Can you share any details on the routing configuration of your backend servers?

    Ermal,

    It is not working for me due to the routing issue described above.

    Cheers,

    Dean



  • Than you need DSR yourself :)

    Can you please describe your setup better is not clear for me!?



  • Our http and https back ends live in the DMZ only.  PF has a public, DMZ, and LAN interface.  PF is setup to allow only http and https from public->DMZ IP of back ends.

    The back ends use the PF sense DMZ IF IP as the gateway (and also DNS and NTP as we run those services on PF).

    We run 2 PF boxes and the public, DMZ and LAN IP we use is a CARP so if a PF box goes down we fail over.

    For the http and https back ends to get to the LAN (DB and NFS) they traverse the PF boxes to do this.  We have rules set to allow this only from the DMZ IP's -> LAN IP's required.

    This has proven to be a simple and secure setup, that scales well for our use.  We do have a risk that if someone compromises the firewall to DMZ they could get LAN access from the back ends but from my past experience more complex network topologies are not always more secure due to complexity and human error.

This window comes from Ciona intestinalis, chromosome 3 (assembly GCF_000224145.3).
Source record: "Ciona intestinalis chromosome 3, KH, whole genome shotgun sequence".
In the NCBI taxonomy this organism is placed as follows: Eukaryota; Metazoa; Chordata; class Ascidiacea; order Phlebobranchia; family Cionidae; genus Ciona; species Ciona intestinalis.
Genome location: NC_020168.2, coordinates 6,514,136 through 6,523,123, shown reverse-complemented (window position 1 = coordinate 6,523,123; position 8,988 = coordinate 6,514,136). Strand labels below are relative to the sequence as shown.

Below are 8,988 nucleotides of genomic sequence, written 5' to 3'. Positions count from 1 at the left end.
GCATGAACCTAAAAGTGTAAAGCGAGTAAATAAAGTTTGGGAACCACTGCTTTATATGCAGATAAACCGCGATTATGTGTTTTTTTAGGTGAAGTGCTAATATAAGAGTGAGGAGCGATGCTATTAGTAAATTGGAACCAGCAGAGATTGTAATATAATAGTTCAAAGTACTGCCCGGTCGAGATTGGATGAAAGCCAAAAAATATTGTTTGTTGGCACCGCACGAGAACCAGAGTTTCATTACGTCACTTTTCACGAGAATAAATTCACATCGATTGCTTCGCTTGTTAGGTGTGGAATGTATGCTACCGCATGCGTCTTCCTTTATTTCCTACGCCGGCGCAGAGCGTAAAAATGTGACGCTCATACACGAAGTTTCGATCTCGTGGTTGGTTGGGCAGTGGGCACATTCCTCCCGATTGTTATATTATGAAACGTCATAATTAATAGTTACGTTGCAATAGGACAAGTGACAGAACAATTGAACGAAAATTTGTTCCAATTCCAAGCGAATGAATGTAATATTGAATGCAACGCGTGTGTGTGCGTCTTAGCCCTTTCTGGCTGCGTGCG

PFsense on mid range hardware has no issues handling the traffic.

    We also use countryblock to help cut down the intrusion attempts.

    John

    @hikeonpast:

    John,

    Thanks for your reply.  There doesn't seem to be much information available on this subject, so I appreciate you sharing your success.  I see what you mean about DSR behind the fw only.

    In doing packet sniffing with our relayd configuration, we're seeing the client IP show up at the backend server.  Because the backend servers are dual homed (one DMZ, one LAN), we're having routing issues in that the default gateway is on the LAN side.  The public IP comes through relayd to the backend server via the DMZ and the server wants to reply to it through the LAN port.

    Can you share any details on the routing configuration of your backend servers?

    Ermal,

    It is not working for me due to the routing issue described above.

    Cheers,

    Dean



  • John, thanks.

    Ermal, apologies.  See below.

    Client
        |
        |
    pfSense
      |      |
      |      |
    DMZ  |
      |    LAN
      |      |
    Webserver

    Remote management via VPN to the LAN.  Load balanced HTTP/HTTPS requests come into the DMZ.  I currently have the LAN as the default gateway, which causes issues for serving since the packets try to leave the webserver via the LAN.  Changing the default gateway to the DMZ fixes the web packet routing issue, but causes problems for the other services that we're running on the LAN.